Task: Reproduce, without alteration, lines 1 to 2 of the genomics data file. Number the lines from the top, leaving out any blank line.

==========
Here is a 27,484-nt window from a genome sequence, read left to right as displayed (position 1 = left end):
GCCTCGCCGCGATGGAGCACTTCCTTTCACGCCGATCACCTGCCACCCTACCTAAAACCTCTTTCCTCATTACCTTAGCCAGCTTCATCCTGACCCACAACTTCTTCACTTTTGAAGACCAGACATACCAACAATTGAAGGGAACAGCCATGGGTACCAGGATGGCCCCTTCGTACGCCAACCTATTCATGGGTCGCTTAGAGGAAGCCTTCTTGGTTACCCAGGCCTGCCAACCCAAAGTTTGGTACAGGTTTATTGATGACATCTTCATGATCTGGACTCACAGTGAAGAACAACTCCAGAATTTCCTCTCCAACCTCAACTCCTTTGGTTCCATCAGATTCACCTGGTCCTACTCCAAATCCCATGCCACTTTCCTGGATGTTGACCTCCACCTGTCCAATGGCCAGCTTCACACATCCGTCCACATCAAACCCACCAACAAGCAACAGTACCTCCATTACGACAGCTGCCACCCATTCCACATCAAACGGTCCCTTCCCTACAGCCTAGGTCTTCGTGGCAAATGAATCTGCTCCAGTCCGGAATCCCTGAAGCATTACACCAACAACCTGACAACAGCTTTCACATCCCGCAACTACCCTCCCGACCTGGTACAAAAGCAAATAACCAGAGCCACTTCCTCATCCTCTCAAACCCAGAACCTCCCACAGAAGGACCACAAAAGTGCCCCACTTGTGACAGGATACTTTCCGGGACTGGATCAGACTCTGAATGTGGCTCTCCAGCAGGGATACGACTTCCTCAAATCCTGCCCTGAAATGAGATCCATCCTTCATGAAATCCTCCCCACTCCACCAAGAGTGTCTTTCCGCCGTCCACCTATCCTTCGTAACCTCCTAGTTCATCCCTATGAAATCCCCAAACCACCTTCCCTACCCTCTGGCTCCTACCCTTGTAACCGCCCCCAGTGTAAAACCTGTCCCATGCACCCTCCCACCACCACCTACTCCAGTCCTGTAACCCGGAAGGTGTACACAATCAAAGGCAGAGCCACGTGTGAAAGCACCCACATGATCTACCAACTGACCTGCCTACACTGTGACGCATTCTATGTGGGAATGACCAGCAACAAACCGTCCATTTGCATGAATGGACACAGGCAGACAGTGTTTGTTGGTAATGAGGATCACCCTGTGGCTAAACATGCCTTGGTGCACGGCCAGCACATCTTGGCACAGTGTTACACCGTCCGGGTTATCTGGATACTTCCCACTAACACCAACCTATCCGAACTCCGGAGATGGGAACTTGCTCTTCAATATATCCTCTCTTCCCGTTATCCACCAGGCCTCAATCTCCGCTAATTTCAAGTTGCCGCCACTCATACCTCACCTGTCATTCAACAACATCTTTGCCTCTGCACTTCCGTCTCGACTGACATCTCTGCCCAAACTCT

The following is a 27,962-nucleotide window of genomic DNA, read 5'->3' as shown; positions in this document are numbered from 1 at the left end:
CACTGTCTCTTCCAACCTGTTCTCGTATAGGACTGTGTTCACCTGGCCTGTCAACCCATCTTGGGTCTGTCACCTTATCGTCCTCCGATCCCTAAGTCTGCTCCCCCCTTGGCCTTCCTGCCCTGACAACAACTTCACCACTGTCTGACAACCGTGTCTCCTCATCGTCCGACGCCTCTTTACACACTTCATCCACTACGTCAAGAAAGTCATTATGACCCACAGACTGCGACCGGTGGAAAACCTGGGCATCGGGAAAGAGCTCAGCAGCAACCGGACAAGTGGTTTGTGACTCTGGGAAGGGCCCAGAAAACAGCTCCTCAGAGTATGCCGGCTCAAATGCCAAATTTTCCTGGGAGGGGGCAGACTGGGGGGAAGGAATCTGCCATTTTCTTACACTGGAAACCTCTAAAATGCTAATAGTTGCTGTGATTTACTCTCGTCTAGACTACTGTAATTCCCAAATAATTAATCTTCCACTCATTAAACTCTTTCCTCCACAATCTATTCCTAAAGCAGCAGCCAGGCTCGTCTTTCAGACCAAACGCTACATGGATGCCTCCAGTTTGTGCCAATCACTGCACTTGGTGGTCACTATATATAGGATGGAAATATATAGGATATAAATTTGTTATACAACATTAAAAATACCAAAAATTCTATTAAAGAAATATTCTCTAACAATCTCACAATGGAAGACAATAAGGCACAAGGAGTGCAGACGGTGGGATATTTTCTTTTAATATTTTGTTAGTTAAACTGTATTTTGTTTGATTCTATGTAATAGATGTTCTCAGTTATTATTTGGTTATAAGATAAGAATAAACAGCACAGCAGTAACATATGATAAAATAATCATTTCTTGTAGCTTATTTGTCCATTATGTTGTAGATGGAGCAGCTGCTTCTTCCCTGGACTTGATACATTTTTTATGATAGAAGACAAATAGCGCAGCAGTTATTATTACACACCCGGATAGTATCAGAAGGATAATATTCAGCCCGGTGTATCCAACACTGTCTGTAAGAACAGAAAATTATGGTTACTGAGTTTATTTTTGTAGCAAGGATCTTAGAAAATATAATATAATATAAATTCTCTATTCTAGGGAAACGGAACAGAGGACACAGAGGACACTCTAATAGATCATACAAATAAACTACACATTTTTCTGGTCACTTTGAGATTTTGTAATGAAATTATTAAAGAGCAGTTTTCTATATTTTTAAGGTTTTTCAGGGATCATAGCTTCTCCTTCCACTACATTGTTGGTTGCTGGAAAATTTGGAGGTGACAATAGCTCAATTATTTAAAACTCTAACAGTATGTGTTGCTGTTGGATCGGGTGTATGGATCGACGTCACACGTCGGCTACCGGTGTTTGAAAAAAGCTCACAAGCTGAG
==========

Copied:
Here is a 27,484-nt window from a genome sequence, read left to right as displayed (position 1 = left end):
GCCTCGCCGCGATGGAGCACTTCCTTTCACGCCGATCACCTGCCACCCTACCTAAAACCTCTTTCCTCATTACCTTAGCCAGCTTCATCCTGACCCACAACTTCTTCACTTTTGAAGACCAGACATACCAACAATTGAAGGGAACAGCCATGGGTACCAGGATGGCCCCTTCGTACGCCAACCTATTCATGGGTCGCTTAGAGGAAGCCTTCTTGGTTACCCAGGCCTGCCAACCCAAAGTTTGGTACAGGTTTATTGATGACATCTTCATGATCTGGACTCACAGTGAAGAACAACTCCAGAATTTCCTCTCCAACCTCAACTCCTTTGGTTCCATCAGATTCACCTGGTCCTACTCCAAATCCCATGCCACTTTCCTGGATGTTGACCTCCACCTGTCCAATGGCCAGCTTCACACATCCGTCCACATCAAACCCACCAACAAGCAACAGTACCTCCATTACGACAGCTGCCACCCATTCCACATCAAACGGTCCCTTCCCTACAGCCTAGGTCTTCGTGGCAAATGAATCTGCTCCAGTCCGGAATCCCTGAAGCATTACACCAACAACCTGACAACAGCTTTCACATCCCGCAACTACCCTCCCGACCTGGTACAAAAGCAAATAACCAGAGCCACTTCCTCATCCTCTCAAACCCAGAACCTCCCACAGAAGGACCACAAAAGTGCCCCACTTGTGACAGGATACTTTCCGGGACTGGATCAGACTCTGAATGTGGCTCTCCAGCAGGGATACGACTTCCTCAAATCCTGCCCTGAAATGAGATCCATCCTTCATGAAATCCTCCCCACTCCACCAAGAGTGTCTTTCCGCCGTCCACCTATCCTTCGTAACCTCCTAGTTCATCCCTATGAAATCCCCAAACCACCTTCCCTACCCTCTGGCTCCTACCCTTGTAACCGCCCCCAGTGTAAAACCTGTCCCATGCACCCTCCCACCACCACCTACTCCAGTCCTGTAACCCGGAAGGTGTACACAATCAAAGGCAGAGCCACGTGTGAAAGCACCCACATGATCTACCAACTGACCTGCCTACACTGTGACGCATTCTATGTGGGAATGACCAGCAACAAACCGTCCATTTGCATGAATGGACACAGGCAGACAGTGTTTGTTGGTAATGAGGATCACCCTGTGGCTAAACATGCCTTGGTGCACGGCCAGCACATCTTGGCACAGTGTTACACCGTCCGGGTTATCTGGATACTTCCCACTAACACCAACCTATCCGAACTCCGGAGATGGGAACTTGCTCTTCAATATATCCTCTCTTCCCGTTATCCACCAGGCCTCAATCTCCGCTAATTTCAAGTTGCCGCCACTCATACCTCACCTGTCATTCAACAACATCTTTGCCTCTGCACTTCCGTCTCGACTGACATCTCTGCCCAAACTCT